On 25 March the National Investigation Agency (NIA) arrested three senior government officials from Dimapur, Nagaland’s commercial hub, major gateway town, and home to several factions of Naga rebels.

They stand accused of diverting government funds to, among others, National Socialist Council of Nagaland’s Khaplang faction, or NSCN-K, the Reformation or R faction, and the Federal Government of Nagaland (FGN), the once grandiose but greatly diminished group that derives lineage from the father of the Naga rebel movement, Angami Zapu Phizo. But there is precious little about diverting funds, government and otherwise, from businesses and the public, applied to the biggest rebel group, NSCN’s Isak-Muivah, or I-M faction. Is it because they are in peace talks with the government of India? But so are NSCN-R and FGN.

So, what gives?

It’s a bizarre enough setting. Readers of this column are familiar with my hammering away at the arrangement in which the central and state governments permit the existence of a parallel administration in Nagaland, and the Naga-dominated areas in neighbouring Manipur, Arunachal Pradesh and Assam. Rebel groups have for several decades imposed taxes and donations in the name of “national work", interfered in politics and elections, and even family and farmland disputes. They still do, although public sentiment has steadily risen against rebels’ former glory parlayed to strong-arming their lives and livelihoods in petty ways, even as several rebel leaders and their families openly live lives of luxury in Nagaland, elsewhere in India, and South-East Asia.

Both NSCN (I-M) and K factions, the largest of the rebel groups, and bitter enemies, carried on this parallel administration even after they signed ceasefire agreements with the Indian government; I-M in 1997 and K in 2001. They carried on recruiting, training, arming, fighting each other and fighting anybody else—even Indian security forces in skirmishes outside the area of ceasefire that was limited for political reasons to the territory of the state of Nagaland.

The Khaplang faction spectacularly disengaged from the ceasefire in early 2015, and has since remained a thorn in the side of India, with regular operations against paramilitaries and the army, even as Indian forces clamp down on their operations, logistics, financial and otherwise, in India; and attempt to do so with K’s bases in Myanmar, where it is headquartered. I-M signed a so-called Framework Agreement for Peace with the government, with Prime Minister Narendra Modi presiding, in August 2015. And it is as if, with that ceremony, the distinction for government appeared to become: K were the bad guys, and I-M the good bad-guys, as it were. What the Khaplang faction and others new to the talks table are penalized for, I-M practices unabated.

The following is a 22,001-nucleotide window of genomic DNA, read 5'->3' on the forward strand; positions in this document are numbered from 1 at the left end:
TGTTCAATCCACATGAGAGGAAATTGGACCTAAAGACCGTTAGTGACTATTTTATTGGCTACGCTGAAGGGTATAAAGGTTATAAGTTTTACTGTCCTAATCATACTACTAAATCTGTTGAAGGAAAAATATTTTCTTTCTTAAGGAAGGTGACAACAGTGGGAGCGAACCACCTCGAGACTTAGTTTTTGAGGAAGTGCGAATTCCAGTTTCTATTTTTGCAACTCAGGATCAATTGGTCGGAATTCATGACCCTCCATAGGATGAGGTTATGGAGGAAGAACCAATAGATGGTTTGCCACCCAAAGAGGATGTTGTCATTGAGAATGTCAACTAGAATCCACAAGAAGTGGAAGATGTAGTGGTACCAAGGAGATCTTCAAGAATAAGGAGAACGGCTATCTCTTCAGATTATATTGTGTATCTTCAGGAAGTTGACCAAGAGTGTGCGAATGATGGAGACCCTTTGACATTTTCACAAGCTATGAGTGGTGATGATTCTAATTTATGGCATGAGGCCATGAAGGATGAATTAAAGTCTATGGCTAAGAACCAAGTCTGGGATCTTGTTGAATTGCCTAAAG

Part of the game is to squeeze K, bring it to the ambit of peace talks (frankly, there cannot be lasting peace in the Naga regions without K being on board). NIA filed a chargesheet in August 2016 against a few K functionaries, including Isak Sumi, whom it describes as the “self-styled finance administrator of NSCN (K)". Assam Rifles personnel “apprehended" Isak in Dimapur that July, accusing him of “extortion of money from the civil population in Kohima and Dimapur".

Besides incriminating documents, he was also accused of possessing ammunition and drugs.

Pressure was upped after the death of S.S. Khaplang in June 2017, who was succeeded by Khango Konyak, who followed the supremo’s policies. Besides combat operations, including a September 2017 hit by the army on some NSCN-K strongholds across the border in Myanmar, in October 2017 a team from NIA seized nearly Rs28 lakh in Dimapur from Shelly, wife of a key K general, the flamboyant Nikki Sumi, the mastermind of several attacks against Indian troops.

NIA then announced it had proof of four Nagaland government officials passing Rs20-25 crore of extorted funds to NSCN-K from 2012-16.

The case has gone live. And Nagaland’s extortion-weary, corruption-numbed citizens would perhaps celebrate along with security mandarins. But what of other cases and instances, involving other factions, which continue to have the run of revenue from similar sources?

Sudeep Chakravarti’s books include Clear.Hold.Build: Hard Lessons of Business and Human Rights in India, Red Sun and Highway 39. This column focuses on conflict situations and the convergence of businesses and human rights, and runs on Thursdays